What is RCS?
RCS is silica dust and is found in stone, rock, sand, gravel, and clay. RCS can be found in (but not limited to) the following products:
- cement fiber board
When these materials are cut, drilled, ground, or sanded, or when dry materials, eg cement powder are shoveled or mixed, RCS is released as a fine dust. RCS is harmful when inhaled and because it is 100 times smaller than a grain of sand, you can breathe it in without knowing it or seeing it.
What happens when you breathe in RCS?
Exposure to RCS can lead to the development of:
- lung cancer;
- fibrosis (scarring of the lung tissue);
- silicosis (an irreversible scarring and stiffening of the lungs);
- kidney disease; and
- chronic obstructive pulmonary disease.
It is estimated that 230 people develop lung cancer each year as a result of past exposure to RCS at work.
Exposure to RCS over a long period of time can cause fibrosis (hardening or scarring) of the lung tissue which results in a loss of lung function. Sufferers are likely to have severe shortness of breath and may find it difficult or impossible to walk even short distances. The effect is irreversible and continues to develop after exposure has stopped. Sufferers usually become house or bedbound and often die prematurely due to heart failure.
What should you do?
First, read the Safety Data Sheet (SDS) for the material that you are using. The SDS will tell you what the material contains and how to handle, use, and store it safely. The SDS will also tell you how to control any hazards and risks by using control measures such as PPE, an extraction vacuum, or water suppression.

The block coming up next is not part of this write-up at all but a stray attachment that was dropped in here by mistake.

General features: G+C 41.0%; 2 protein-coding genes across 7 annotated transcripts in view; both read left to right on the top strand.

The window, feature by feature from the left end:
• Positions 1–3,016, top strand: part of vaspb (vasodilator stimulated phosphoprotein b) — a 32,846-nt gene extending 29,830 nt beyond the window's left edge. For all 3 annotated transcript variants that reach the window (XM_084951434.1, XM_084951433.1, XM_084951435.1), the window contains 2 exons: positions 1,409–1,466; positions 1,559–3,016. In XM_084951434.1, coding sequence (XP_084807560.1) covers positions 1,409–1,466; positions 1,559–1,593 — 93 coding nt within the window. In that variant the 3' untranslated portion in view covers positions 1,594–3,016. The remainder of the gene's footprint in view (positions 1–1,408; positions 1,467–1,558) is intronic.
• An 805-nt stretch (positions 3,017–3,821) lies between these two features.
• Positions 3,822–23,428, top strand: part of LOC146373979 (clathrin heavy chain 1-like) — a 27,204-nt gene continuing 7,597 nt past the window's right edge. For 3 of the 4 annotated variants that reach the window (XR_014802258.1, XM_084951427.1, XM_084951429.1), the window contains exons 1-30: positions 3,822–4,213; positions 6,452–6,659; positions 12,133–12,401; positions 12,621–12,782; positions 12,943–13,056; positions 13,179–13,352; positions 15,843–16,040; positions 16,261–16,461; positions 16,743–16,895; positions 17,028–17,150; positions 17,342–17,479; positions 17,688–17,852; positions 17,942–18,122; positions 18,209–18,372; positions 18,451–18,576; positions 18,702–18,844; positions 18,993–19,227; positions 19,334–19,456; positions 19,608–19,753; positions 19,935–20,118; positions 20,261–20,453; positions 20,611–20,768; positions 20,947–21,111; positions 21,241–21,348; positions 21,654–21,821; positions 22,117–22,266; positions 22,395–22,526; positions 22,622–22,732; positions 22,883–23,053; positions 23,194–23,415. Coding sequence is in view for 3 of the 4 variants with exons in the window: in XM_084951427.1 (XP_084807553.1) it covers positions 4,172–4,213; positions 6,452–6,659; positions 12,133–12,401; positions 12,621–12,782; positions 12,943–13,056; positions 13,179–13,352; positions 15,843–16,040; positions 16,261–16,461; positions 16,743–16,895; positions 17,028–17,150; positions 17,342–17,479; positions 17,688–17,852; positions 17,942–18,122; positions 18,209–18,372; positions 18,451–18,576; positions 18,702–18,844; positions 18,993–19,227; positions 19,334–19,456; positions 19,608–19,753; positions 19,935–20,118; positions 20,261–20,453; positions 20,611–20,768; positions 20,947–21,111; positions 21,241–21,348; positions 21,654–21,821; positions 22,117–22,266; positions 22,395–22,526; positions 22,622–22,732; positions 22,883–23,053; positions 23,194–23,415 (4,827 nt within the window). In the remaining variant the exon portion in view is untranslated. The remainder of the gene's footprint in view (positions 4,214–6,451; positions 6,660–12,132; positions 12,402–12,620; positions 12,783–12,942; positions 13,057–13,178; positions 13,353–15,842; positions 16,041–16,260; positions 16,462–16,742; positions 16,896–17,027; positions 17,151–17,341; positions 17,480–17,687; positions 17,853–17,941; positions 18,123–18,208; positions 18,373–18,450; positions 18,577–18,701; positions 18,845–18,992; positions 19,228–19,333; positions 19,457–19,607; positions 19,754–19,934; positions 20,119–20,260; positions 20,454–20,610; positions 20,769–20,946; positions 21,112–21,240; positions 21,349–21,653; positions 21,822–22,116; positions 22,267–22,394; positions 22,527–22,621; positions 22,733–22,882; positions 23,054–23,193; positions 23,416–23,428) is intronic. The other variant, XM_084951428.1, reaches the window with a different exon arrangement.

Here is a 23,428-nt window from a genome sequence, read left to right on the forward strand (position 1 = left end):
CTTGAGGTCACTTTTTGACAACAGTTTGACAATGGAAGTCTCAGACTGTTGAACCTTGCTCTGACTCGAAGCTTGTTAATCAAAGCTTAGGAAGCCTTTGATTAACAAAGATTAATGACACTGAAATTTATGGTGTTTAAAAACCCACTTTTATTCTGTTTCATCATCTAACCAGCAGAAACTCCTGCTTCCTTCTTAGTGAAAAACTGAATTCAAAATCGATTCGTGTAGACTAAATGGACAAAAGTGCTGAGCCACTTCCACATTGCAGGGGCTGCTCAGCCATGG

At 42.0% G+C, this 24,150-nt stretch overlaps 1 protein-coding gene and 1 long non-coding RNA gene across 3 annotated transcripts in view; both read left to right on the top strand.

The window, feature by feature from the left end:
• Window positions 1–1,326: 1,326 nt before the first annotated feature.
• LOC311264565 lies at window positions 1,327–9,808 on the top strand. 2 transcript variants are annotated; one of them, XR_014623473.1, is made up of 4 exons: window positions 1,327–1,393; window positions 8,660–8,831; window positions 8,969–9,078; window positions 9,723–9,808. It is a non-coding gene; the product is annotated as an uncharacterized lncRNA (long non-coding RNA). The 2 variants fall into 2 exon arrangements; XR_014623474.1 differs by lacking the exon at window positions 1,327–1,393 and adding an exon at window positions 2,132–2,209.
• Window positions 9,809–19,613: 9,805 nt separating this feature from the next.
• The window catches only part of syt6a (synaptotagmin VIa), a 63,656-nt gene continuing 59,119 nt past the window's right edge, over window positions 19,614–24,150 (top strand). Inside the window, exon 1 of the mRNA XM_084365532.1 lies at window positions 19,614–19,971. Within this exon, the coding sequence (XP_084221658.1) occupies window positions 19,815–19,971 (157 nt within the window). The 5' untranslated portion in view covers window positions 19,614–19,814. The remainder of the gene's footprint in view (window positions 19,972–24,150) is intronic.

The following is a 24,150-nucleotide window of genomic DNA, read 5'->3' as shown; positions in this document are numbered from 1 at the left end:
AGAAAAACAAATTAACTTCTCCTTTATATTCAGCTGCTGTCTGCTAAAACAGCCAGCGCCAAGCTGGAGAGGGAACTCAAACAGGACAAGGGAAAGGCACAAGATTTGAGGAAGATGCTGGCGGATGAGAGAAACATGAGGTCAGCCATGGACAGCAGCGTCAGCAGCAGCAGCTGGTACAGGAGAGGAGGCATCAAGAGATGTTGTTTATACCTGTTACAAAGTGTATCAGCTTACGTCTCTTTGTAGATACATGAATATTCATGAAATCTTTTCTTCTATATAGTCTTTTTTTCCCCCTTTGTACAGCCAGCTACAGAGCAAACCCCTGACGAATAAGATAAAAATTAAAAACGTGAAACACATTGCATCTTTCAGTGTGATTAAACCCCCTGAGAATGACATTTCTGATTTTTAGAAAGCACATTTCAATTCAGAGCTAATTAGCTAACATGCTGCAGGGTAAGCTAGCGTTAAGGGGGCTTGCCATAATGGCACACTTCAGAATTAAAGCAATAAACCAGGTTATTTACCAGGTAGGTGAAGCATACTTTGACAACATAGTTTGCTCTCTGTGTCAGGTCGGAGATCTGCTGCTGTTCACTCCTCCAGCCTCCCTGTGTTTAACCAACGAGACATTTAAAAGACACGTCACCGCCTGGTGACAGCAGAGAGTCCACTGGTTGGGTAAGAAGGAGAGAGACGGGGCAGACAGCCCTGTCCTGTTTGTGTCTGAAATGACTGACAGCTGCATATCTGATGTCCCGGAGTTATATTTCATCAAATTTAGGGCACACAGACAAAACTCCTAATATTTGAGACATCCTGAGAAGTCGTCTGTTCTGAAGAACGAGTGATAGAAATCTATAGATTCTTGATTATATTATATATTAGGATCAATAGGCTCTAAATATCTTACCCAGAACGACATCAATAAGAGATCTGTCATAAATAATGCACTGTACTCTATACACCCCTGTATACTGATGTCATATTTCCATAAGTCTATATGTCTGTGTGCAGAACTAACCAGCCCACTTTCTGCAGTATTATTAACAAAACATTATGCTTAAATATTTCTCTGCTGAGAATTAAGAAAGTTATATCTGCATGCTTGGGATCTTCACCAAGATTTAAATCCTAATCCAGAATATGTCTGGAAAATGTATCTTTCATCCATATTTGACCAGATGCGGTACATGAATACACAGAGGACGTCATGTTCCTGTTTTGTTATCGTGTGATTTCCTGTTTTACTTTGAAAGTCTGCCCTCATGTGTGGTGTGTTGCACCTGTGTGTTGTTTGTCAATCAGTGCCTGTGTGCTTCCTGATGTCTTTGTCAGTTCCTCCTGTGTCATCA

How do you control the risks of RCS?
The most important action is to prevent the dust from getting into the air. Always refer to the SDS for appropriate controls for the substance you are working with, as these may change with different products. There are several ways that you can control exposure to RCS that include:
- Eliminate the need for cutting by using the correct size building materials;
- Use shears or scoring to cut cement fiber board;
- Use on-tool extraction, such as a M or H class HEPA vacuum, to remove the dust as it is produced;
- Use water suppression (not when using electrical tools) to minimize dust;
- Wear Respiratory Protective Equipment; for example, a half-face respirator. NOTE: Because every person’s face is different, a fit test should used to determine if there is an adequate seal between the edge of a respirator and the face of the wearer;
- Train all workers with the knowledge to safely use, handle, store, and dispose of RCS-containing materials; and
- Use exclusion zones and warning signs to keep other workers and interested parties away from where you are working.
What shouldn’t you do?
When performing any type of work that produces RCS, or when cleaning up RCS, you should never:
- Breathe in the dust yourself, or allow others to do so;
- Cut, grind, drill or do other types of work that produces RCS without appropriate control measures in place to prevent you or others from breathing in RCS dust;
- Sweep or broom up dust – this makes the dust airborne and much easier to inhale; or
- Use compressed air to remove dust from clothing.